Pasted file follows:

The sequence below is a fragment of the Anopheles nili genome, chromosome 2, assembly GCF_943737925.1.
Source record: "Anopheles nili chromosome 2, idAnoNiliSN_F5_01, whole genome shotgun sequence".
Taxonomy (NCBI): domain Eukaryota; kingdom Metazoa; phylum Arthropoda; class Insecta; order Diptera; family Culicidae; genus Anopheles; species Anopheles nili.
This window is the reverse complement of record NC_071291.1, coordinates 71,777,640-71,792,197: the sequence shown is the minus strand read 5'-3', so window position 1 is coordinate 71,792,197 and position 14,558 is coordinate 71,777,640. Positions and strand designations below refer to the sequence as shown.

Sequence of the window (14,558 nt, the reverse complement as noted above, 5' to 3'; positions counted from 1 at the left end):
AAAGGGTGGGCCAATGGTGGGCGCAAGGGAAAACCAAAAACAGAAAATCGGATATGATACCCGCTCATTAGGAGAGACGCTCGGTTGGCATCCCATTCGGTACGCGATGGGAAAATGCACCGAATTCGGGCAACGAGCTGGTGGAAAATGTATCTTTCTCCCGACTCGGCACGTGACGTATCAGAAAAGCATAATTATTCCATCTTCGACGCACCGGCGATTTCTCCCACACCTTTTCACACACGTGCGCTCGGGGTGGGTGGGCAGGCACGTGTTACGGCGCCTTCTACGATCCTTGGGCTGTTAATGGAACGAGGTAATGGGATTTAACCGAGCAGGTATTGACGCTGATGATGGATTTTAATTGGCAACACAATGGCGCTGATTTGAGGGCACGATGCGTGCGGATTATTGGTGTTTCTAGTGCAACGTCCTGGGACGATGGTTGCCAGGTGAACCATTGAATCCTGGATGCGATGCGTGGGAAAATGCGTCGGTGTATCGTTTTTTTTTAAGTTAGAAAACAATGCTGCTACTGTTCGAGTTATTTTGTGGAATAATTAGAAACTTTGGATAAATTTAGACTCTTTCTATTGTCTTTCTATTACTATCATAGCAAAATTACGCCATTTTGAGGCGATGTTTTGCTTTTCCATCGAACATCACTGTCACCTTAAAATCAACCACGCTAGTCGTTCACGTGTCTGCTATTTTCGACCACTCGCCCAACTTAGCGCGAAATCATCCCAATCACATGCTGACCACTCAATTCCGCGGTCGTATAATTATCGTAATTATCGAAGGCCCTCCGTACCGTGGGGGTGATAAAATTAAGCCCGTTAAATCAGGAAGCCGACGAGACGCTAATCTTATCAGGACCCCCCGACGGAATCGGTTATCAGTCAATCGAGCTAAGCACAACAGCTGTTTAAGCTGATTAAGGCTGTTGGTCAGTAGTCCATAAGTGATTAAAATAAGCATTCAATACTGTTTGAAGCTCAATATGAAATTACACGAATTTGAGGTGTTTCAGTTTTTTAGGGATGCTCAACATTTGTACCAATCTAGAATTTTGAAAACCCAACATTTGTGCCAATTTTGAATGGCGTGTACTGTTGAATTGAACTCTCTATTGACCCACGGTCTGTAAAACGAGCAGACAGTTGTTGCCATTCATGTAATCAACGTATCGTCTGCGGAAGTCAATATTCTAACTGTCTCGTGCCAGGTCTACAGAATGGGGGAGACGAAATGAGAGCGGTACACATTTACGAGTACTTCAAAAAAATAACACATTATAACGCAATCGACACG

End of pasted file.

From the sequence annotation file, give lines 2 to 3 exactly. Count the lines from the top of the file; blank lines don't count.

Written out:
Source record: "Anopheles nili chromosome 2, idAnoNiliSN_F5_01, whole genome shotgun sequence".
Taxonomy (NCBI): domain Eukaryota; kingdom Metazoa; phylum Arthropoda; class Insecta; order Diptera; family Culicidae; genus Anopheles; species Anopheles nili.